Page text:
earnings and long service. It can be used if the following formula gives an
amount greater than either basic exemption or Basic Exemption plus Increased
Formula for SCSB: Take the average annual earnings over the
previous 3 years (or the whole period of service, if less than 3 years),
multiply this figure by the number of years service; divide by 15 and subtract
the lump sum superannuation payment received or that may be receivable.
Example: You were made redundant in 2012 after 20 years
service and received a lump sum of €65,000 which is your first lump sum. You
also got a lump sum of €12,000 from your pension scheme. Your pay for the
last 3 years before the date of leaving work was €99,000. The amount of the
lump sum which is exempt from tax is the higher of the following 2
- The Basic Exemption is:
€10,160 + €15,300 ( €765 x 20 years) = €25,460
There is no Increased Exemption as the pension scheme lump sum of €12,000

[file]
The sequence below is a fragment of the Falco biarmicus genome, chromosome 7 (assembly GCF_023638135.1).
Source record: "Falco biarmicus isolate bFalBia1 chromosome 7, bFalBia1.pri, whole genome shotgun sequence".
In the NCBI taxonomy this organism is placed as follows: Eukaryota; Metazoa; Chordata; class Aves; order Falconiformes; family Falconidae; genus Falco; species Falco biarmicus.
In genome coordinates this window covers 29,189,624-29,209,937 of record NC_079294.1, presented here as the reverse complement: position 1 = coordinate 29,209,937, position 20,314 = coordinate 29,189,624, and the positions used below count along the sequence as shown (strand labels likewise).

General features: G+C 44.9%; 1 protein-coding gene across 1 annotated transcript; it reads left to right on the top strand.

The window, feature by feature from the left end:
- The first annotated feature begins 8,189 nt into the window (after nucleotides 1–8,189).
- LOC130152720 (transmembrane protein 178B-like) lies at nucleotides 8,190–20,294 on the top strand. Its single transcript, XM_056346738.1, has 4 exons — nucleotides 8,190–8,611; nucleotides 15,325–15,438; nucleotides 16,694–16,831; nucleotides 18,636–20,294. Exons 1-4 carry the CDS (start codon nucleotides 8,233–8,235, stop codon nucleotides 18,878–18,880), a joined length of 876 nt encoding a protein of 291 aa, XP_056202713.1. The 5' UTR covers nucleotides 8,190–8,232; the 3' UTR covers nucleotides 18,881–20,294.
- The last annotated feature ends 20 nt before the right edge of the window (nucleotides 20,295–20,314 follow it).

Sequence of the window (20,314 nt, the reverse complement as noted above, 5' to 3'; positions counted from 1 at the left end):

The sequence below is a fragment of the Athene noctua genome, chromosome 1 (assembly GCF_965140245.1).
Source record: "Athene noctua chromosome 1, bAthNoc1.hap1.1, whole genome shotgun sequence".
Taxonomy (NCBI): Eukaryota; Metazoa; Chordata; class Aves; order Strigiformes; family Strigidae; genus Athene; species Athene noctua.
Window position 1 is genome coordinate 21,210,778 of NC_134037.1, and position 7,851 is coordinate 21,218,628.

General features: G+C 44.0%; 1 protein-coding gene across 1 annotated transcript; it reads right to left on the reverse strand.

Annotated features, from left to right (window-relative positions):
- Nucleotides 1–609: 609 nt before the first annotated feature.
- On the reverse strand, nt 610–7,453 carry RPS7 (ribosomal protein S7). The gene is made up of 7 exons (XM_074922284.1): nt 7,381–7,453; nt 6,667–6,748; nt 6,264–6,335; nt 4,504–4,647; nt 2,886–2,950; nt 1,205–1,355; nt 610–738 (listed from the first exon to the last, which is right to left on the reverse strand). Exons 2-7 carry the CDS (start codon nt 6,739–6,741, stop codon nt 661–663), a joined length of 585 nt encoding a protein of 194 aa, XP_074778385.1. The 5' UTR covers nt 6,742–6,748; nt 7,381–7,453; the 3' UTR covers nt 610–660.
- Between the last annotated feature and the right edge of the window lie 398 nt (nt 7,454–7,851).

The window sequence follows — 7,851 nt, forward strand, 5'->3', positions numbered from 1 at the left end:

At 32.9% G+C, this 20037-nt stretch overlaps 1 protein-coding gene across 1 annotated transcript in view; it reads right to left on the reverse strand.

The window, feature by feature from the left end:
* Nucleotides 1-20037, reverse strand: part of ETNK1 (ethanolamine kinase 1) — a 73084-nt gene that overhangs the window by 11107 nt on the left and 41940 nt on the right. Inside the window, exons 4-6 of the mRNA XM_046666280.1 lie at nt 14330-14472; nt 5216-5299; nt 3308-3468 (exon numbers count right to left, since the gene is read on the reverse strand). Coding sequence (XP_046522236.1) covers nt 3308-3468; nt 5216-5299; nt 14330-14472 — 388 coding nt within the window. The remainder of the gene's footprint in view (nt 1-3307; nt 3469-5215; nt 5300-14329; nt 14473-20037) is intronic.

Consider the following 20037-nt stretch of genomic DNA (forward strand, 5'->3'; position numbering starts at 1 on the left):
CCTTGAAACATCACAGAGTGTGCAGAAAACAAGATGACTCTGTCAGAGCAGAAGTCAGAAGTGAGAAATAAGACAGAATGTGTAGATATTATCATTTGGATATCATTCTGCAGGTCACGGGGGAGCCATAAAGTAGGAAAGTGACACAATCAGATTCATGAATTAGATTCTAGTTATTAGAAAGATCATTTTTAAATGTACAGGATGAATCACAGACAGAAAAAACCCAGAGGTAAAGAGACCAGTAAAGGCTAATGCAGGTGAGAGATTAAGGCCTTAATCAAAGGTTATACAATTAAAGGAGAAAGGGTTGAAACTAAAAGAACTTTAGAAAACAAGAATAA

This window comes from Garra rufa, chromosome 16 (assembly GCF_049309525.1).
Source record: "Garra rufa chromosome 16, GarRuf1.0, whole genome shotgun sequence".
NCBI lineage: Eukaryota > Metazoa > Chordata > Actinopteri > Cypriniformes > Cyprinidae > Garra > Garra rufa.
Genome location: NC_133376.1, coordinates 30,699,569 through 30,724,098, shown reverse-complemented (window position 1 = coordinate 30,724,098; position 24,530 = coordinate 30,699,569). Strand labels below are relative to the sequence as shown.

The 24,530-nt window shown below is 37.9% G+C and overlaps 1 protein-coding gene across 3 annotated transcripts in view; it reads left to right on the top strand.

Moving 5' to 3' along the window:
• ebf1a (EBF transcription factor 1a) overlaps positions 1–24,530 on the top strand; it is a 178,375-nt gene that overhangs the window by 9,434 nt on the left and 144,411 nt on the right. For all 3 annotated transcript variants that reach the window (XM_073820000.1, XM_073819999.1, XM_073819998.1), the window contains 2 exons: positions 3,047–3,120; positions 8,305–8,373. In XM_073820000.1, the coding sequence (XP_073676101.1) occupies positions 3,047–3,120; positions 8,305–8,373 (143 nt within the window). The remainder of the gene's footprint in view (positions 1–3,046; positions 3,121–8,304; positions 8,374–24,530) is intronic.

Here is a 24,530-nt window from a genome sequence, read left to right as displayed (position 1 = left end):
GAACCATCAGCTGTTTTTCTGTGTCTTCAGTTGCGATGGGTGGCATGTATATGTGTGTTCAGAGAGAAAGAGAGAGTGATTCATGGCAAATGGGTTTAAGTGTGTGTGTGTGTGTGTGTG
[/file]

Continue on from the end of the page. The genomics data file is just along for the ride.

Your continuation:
is greater than €10,000
- The Standard Capital Superannuation Benefit (SCSB) is:
€99,000 ÷ 3 x 20 ÷ 15 - €12,000 = €32,000
The taxable amount of your lump sum is therefore €33,000 (€65,000 -
€32,000). As the above example shows the SCSB tax relief of €32,000 is a
higher amount of tax relief than the Basic and Increased Exemptions of
Calculation of tax
A certain amount of your redundancy payment will be tax free, as described
above, and the balance will be taxed. This can be taxed as part of the current
year's income or at your average rate of tax in the previous 3 years - see
‘Calculating your average rate of tax’ below. This second method is known
as Top Slicing Relief which is claimed at the end of the tax year – see
‘Calculating Top Slicing Relief’ below. It is most useful to people who
paid tax mainly at the low rate during those 3 years, but are now paying tax at
the top rate. Under the Finance
Act 2013 (pdf) Top Slicing Relief is not available on lump sums of
€200,000 or more that are paid on or after 1 January 2013. It was announced
in Budget 2014 that Top Slicing Relief will no longer be available in respect
of all ex-gratia lump sum payments from 1 January 2014.
Calculating your average rate of tax